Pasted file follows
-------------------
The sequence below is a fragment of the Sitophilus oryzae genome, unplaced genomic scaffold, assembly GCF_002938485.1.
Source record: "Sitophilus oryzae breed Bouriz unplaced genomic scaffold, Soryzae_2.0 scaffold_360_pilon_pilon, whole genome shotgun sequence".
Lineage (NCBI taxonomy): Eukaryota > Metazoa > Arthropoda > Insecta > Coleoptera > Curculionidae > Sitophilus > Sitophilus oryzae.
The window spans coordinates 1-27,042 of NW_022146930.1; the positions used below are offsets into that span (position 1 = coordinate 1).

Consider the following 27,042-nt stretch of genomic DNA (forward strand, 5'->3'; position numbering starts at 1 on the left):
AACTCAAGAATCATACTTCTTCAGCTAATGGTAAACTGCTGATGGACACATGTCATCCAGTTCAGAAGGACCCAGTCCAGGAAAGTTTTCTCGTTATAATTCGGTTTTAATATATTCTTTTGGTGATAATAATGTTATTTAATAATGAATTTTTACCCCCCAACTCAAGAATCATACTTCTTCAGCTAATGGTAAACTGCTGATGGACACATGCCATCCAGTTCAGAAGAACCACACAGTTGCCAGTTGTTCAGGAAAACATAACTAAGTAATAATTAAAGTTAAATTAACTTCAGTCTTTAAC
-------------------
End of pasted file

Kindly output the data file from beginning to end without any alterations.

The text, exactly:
The sequence below is a fragment of the Sitophilus oryzae genome, unplaced genomic scaffold, assembly GCF_002938485.1.
Source record: "Sitophilus oryzae breed Bouriz unplaced genomic scaffold, Soryzae_2.0 scaffold_360_pilon_pilon, whole genome shotgun sequence".
Lineage (NCBI taxonomy): Eukaryota > Metazoa > Arthropoda > Insecta > Coleoptera > Curculionidae > Sitophilus > Sitophilus oryzae.
The window spans coordinates 1-27,042 of NW_022146930.1; the positions used below are offsets into that span (position 1 = coordinate 1).

Consider the following 27,042-nt stretch of genomic DNA (forward strand, 5'->3'; position numbering starts at 1 on the left):
AACTCAAGAATCATACTTCTTCAGCTAATGGTAAACTGCTGATGGACACATGTCATCCAGTTCAGAAGGACCCAGTCCAGGAAAGTTTTCTCGTTATAATTCGGTTTTAATATATTCTTTTGGTGATAATAATGTTATTTAATAATGAATTTTTACCCCCCAACTCAAGAATCATACTTCTTCAGCTAATGGTAAACTGCTGATGGACACATGCCATCCAGTTCAGAAGAACCACACAGTTGCCAGTTGTTCAGGAAAACATAACTAAGTAATAATTAAAGTTAAATTAACTTCAGTCTTTAAC